In the Media

Climate benefits from electric car equals $425, study says, San Diego Union Tribune, September 2015


From Cradle to Junkyard: Assessing the Life-cycle Greenhouse Gas Benefi ts of Electric Vehicles
Research in Transportation Economics, October 2015
With Alissa Kendall and David Rapson
U.S. programs subsidize electric vehicles (EVs) in part to reduce greenhouse gas (GHG) emissions. We model a suite of life cycle GHG emissions considerations to estimate the GHG abatement potential from switching from an internal combustion engine vehicle (ICE) to an EV in the continental U.S. The GHG intensity of EVs hinges on the electricity and ambient temperature when charged and operated. Both have high spatial and temporal heterogeneity, yet are typically modeled inadequately or overlooked entirely. We calculate marginal emissions, including renewables, for electricity by region and test forecasted grid composition to estimate future performance. Location and timing of charging are important GHG determinants, but temperature effects on EV performance can be equally important. On average, EVs slightly reduce GHGs relative to ICEs, but there are many regions where EVs provide a decisive benefit and others where EVs are significantly worse. The forecasted grid shifts from coal towards renewables, improving EV performance; the GHG benefit per EV in western states is roughly $425 today and $2400 in 2040.
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Working Papers

Dam Spillovers: Direct costs and spillovers from environmental constraints on hydroelectric generation
Water policy, and particularly, its interaction with energy supply and demand are at the forefront of currently policy analysis. This paper contributes to that discussion by estimating the direct costs from a set of environmental regulations on hydroelectric dams and the resulting indirect costs to unregulated fossil fuel generators participating in the same output market using micro-level data and accounting for firm-level heterogeneity. Using a novel method of imputing hour-to-hour operations at hydroelectric dams, I find large direct effects, reducing the mean value of output between 10.6 and 18.0%. However, substantial spillovers to other firms comprise over 50% of the total estimated cost of the regulations. Difference-in-difference estimates typical in the literature are likely to vastly understate direct costs and spillovers. Decomposition of these effects suggests spillovers are driven by water scarcity in dry years and complementarity between disparate generation technologies in wetter years. These effects will continue to grow as climate change increases water scarcity and the deployment of renewable generation technologies increases.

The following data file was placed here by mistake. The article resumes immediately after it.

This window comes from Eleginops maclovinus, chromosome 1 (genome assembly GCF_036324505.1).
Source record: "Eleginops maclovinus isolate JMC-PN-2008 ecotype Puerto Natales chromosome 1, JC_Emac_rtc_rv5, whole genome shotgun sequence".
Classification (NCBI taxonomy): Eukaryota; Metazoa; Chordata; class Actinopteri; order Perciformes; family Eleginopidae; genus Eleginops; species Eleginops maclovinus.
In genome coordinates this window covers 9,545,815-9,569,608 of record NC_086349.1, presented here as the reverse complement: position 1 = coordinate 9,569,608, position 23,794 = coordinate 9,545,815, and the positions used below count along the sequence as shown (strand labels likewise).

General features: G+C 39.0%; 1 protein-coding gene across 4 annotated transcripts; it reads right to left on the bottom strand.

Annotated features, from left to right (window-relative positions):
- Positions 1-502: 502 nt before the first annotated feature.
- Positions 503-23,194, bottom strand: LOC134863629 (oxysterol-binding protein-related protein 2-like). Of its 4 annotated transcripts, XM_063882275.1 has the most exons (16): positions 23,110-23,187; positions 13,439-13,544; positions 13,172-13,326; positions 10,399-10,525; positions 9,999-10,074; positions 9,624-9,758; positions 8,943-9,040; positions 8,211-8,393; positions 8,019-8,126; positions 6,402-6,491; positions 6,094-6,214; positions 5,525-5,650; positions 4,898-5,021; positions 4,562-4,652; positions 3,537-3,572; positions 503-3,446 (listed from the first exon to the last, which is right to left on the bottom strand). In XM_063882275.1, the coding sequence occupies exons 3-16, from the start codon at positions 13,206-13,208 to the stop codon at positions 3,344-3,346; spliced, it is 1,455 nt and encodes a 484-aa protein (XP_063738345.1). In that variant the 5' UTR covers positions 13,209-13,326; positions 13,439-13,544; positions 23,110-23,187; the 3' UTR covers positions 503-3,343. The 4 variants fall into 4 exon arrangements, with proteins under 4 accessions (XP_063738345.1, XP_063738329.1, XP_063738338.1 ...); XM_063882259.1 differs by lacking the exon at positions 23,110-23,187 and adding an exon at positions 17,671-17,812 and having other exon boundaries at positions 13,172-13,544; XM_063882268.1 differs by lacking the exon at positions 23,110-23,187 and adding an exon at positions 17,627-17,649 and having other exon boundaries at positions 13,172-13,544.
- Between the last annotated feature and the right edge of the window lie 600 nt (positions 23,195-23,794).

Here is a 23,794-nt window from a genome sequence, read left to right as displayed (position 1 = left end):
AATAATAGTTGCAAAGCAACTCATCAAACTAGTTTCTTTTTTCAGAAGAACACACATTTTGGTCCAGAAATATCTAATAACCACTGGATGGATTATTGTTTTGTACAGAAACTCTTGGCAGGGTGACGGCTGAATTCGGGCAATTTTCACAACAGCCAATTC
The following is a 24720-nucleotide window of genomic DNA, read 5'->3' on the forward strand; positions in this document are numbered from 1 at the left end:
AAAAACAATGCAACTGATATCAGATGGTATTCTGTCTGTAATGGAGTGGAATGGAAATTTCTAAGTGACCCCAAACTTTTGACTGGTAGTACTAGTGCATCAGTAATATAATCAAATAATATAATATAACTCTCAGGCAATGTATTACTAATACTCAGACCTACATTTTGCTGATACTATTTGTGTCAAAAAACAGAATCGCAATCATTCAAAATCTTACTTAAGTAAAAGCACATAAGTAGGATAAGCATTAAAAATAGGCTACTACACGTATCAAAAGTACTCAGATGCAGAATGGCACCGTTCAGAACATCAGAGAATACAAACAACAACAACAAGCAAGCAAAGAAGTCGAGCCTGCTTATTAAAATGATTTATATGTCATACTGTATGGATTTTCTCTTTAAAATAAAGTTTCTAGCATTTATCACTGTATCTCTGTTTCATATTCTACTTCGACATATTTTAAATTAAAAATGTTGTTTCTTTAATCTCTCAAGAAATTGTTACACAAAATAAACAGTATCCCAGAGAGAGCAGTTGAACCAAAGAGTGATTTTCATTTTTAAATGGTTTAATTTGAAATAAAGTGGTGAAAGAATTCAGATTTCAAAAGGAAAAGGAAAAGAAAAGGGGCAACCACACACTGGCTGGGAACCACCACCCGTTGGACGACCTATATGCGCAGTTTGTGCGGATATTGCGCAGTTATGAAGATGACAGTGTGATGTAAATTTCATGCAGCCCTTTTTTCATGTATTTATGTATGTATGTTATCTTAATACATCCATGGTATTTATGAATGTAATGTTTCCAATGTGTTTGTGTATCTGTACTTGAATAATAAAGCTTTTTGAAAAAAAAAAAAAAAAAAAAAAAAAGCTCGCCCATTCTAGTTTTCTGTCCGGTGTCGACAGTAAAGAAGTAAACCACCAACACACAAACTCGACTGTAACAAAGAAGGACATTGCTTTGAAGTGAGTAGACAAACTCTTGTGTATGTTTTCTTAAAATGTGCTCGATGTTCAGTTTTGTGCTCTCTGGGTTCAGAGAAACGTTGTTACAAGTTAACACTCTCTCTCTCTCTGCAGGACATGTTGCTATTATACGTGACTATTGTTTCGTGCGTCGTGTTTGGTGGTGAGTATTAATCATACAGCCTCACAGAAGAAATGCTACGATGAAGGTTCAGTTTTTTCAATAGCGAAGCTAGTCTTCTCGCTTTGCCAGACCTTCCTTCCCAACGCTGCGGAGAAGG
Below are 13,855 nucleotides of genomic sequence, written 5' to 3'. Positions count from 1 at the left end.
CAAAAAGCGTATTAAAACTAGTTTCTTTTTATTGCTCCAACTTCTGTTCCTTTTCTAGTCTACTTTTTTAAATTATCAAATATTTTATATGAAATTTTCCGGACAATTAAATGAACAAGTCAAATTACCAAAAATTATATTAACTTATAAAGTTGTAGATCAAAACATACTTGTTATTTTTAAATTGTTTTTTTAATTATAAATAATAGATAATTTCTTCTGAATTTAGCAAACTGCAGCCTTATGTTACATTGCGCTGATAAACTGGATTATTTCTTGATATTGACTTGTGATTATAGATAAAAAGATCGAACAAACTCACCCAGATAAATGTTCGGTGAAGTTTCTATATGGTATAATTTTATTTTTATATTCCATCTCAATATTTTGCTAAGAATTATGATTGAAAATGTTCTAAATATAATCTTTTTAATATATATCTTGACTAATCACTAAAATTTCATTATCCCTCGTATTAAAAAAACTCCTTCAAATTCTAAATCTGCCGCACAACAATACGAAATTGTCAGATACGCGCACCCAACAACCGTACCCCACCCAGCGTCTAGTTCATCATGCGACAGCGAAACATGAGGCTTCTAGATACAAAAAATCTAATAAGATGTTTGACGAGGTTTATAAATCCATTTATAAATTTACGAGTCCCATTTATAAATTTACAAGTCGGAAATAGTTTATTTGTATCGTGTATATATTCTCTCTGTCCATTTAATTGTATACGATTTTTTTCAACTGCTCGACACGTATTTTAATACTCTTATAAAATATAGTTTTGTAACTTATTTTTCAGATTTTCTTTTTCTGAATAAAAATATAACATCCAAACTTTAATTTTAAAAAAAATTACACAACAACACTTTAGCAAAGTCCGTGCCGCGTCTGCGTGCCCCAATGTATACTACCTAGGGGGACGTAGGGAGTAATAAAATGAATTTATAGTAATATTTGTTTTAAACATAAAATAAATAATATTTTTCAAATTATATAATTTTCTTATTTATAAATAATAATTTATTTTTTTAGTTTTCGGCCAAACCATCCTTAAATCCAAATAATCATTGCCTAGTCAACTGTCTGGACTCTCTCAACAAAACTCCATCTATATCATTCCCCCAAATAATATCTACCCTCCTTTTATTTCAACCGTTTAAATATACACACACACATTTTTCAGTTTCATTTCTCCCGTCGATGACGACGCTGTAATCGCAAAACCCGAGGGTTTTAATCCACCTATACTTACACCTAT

Air Quality and Error Quantity: Pollution and Performance in a High-skilled, Quality-focused Occupation
Revisions requested, Journal of the Association of Environmental and Resource Economists
With Anthony Heyes and Soodeh Saberian
We provide the first evidence that short-term variation in air pollution affects the work performance of a group of highly-skilled, quality-focused employees. We observe the decision-making of a panel of professional baseball umpires, quasi-randomly assigned to varying air quality across time and space. Unique characteristics of this setting combined with high-frequency data disentangle the effects of multiple pollutants and identify previously-ignored acute effects. The results suggest a greater than expected role for carbon monoxide (CO) and significant effects for particulate matter (PM2.5) at levels well below EPA limits. Effects are substantial, regularly exceeding a 2% productivity decrement across US metropolitan areas.
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Selected Works in Progress

The Household Vehicle Portfolio Choice: Implications for Emissions Abatement Policies with Kenneth Gillingham, Chris Knittel, and David Rapson
Generating Commitment Issues: Estimating Unit Commitment Costs in Wholesale Electricity Markets